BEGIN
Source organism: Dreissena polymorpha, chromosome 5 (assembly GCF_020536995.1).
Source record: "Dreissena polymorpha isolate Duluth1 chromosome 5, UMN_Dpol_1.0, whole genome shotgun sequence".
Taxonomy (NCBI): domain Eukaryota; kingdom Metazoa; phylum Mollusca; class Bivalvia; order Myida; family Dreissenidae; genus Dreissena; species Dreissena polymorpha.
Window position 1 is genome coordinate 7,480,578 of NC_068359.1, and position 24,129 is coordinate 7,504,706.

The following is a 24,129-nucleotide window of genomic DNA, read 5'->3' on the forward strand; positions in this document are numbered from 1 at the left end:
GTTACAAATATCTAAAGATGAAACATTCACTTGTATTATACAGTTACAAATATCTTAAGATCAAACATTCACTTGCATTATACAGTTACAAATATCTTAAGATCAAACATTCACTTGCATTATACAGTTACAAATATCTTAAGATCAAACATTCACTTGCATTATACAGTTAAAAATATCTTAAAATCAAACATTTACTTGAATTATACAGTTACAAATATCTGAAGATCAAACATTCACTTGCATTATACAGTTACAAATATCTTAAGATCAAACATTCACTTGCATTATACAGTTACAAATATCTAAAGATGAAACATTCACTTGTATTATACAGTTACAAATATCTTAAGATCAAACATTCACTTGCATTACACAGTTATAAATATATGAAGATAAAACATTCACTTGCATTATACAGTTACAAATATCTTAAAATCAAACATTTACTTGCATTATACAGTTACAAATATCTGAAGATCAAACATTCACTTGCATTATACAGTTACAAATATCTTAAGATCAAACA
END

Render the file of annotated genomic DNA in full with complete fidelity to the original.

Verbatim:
Source organism: Dreissena polymorpha, chromosome 5 (assembly GCF_020536995.1).
Source record: "Dreissena polymorpha isolate Duluth1 chromosome 5, UMN_Dpol_1.0, whole genome shotgun sequence".
Taxonomy (NCBI): domain Eukaryota; kingdom Metazoa; phylum Mollusca; class Bivalvia; order Myida; family Dreissenidae; genus Dreissena; species Dreissena polymorpha.
Window position 1 is genome coordinate 7,480,578 of NC_068359.1, and position 24,129 is coordinate 7,504,706.

The following is a 24,129-nucleotide window of genomic DNA, read 5'->3' on the forward strand; positions in this document are numbered from 1 at the left end:
GTTACAAATATCTAAAGATGAAACATTCACTTGTATTATACAGTTACAAATATCTTAAGATCAAACATTCACTTGCATTATACAGTTACAAATATCTTAAGATCAAACATTCACTTGCATTATACAGTTACAAATATCTTAAGATCAAACATTCACTTGCATTATACAGTTAAAAATATCTTAAAATCAAACATTTACTTGAATTATACAGTTACAAATATCTGAAGATCAAACATTCACTTGCATTATACAGTTACAAATATCTTAAGATCAAACATTCACTTGCATTATACAGTTACAAATATCTAAAGATGAAACATTCACTTGTATTATACAGTTACAAATATCTTAAGATCAAACATTCACTTGCATTACACAGTTATAAATATATGAAGATAAAACATTCACTTGCATTATACAGTTACAAATATCTTAAAATCAAACATTTACTTGCATTATACAGTTACAAATATCTGAAGATCAAACATTCACTTGCATTATACAGTTACAAATATCTTAAGATCAAACA